There are also several private higher education institutions in Denmark. These include:
Note: If you wish to apply for private education in Denmark, we recommend that you personally contact the university for detailed information regarding application, tuition fees and Masters degree programmes.
Are you ready for free masters in Denmark? YES! Danish higher education is completely free of charge for all students from the EU and EEA or Switzerland. Internationals, or participants from all other countries, are required to pay annual tuition fees ranging from €5,000 to €20,000. However, there are several ways of reducing or evading this payment.
For example, students participating in exchange programmes with Erasmus, Erasmus Mundus and Nordplus are also allowed to study for free in Denmark. In addition, you can apply for a scholarship from the Danish government available only to foreign nationals. Lastly, there is also the possibility of referring to the Danish State Education Support allowing a limited number of foreign students to gain equal status as all other residents of Denmark.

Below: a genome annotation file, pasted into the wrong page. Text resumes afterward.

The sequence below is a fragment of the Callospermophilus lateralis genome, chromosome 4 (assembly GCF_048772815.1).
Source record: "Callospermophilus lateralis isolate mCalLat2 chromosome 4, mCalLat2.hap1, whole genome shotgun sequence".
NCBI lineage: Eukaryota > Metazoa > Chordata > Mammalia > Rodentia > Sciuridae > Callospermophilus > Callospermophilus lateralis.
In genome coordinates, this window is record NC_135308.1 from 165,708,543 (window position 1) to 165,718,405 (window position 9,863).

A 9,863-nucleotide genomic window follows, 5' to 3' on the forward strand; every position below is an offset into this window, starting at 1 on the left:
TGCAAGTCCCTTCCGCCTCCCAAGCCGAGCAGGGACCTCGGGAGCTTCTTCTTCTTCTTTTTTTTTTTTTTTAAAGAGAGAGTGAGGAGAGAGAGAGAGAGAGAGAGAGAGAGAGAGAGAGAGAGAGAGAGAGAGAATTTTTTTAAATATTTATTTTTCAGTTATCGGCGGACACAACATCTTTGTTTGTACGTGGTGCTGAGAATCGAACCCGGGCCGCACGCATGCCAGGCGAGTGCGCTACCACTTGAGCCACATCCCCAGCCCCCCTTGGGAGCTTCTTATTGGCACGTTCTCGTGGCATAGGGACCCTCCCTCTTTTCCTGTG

Some Danish universities also provide additional funding support via loan schemes. Make sure to find out more about programme-specific scholarships, grants and stipends if you are a student with specific academic achievements, talents or research.
There are strict state regulations assuring a high level of teacher qualification, examination and curriculum development. Some universities have also gained international accreditation for some of their Masters programmes.
You should have in mind that the ECTS is fully implemented at all Danish universities. Additionally, following the effects of the Bologna Process, each awarded Masters programme receives international recognition.
In general, the standard duration of a Masters in Denmark is 2 years. Converted into credits, you will most likely collect 120 ECTS awarding you with one of the following degrees: